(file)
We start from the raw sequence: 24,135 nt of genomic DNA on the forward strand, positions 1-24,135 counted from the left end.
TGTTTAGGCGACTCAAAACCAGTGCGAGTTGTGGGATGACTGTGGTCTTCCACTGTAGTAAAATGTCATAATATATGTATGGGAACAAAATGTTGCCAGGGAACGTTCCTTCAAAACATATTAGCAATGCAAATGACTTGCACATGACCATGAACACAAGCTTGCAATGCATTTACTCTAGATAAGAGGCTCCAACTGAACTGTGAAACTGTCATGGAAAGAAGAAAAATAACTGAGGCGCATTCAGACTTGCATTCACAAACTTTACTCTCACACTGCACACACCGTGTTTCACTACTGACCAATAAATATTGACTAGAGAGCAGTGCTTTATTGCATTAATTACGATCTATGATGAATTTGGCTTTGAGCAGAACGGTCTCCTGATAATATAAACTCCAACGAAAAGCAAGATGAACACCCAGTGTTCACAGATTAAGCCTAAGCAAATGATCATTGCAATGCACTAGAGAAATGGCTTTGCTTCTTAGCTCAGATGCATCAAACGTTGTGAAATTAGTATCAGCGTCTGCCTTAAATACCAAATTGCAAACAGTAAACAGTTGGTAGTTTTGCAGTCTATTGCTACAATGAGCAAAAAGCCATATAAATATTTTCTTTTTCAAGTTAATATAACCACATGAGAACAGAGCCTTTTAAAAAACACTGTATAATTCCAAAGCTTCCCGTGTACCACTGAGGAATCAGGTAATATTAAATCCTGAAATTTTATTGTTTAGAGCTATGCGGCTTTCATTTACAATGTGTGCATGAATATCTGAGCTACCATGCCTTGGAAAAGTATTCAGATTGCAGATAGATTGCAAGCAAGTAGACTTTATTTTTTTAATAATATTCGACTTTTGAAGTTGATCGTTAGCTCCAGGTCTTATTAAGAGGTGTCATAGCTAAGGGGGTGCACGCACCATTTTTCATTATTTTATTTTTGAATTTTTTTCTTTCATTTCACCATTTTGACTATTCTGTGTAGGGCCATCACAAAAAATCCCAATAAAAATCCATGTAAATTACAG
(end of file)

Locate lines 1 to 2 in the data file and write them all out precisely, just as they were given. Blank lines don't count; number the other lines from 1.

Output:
We start from the raw sequence: 24,135 nt of genomic DNA on the forward strand, positions 1-24,135 counted from the left end.
TGTTTAGGCGACTCAAAACCAGTGCGAGTTGTGGGATGACTGTGGTCTTCCACTGTAGTAAAATGTCATAATATATGTATGGGAACAAAATGTTGCCAGGGAACGTTCCTTCAAAACATATTAGCAATGCAAATGACTTGCACATGACCATGAACACAAGCTTGCAATGCATTTACTCTAGATAAGAGGCTCCAACTGAACTGTGAAACTGTCATGGAAAGAAGAAAAATAACTGAGGCGCATTCAGACTTGCATTCACAAACTTTACTCTCACACTGCACACACCGTGTTTCACTACTGACCAATAAATATTGACTAGAGAGCAGTGCTTTATTGCATTAATTACGATCTATGATGAATTTGGCTTTGAGCAGAACGGTCTCCTGATAATATAAACTCCAACGAAAAGCAAGATGAACACCCAGTGTTCACAGATTAAGCCTAAGCAAATGATCATTGCAATGCACTAGAGAAATGGCTTTGCTTCTTAGCTCAGATGCATCAAACGTTGTGAAATTAGTATCAGCGTCTGCCTTAAATACCAAATTGCAAACAGTAAACAGTTGGTAGTTTTGCAGTCTATTGCTACAATGAGCAAAAAGCCATATAAATATTTTCTTTTTCAAGTTAATATAACCACATGAGAACAGAGCCTTTTAAAAAACACTGTATAATTCCAAAGCTTCCCGTGTACCACTGAGGAATCAGGTAATATTAAATCCTGAAATTTTATTGTTTAGAGCTATGCGGCTTTCATTTACAATGTGTGCATGAATATCTGAGCTACCATGCCTTGGAAAAGTATTCAGATTGCAGATAGATTGCAAGCAAGTAGACTTTATTTTTTTAATAATATTCGACTTTTGAAGTTGATCGTTAGCTCCAGGTCTTATTAAGAGGTGTCATAGCTAAGGGGGTGCACGCACCATTTTTCATTATTTTATTTTTGAATTTTTTTCTTTCATTTCACCATTTTGACTATTCTGTGTAGGGCCATCACAAAAAATCCCAATAAAAATCCATGTAAATTACAG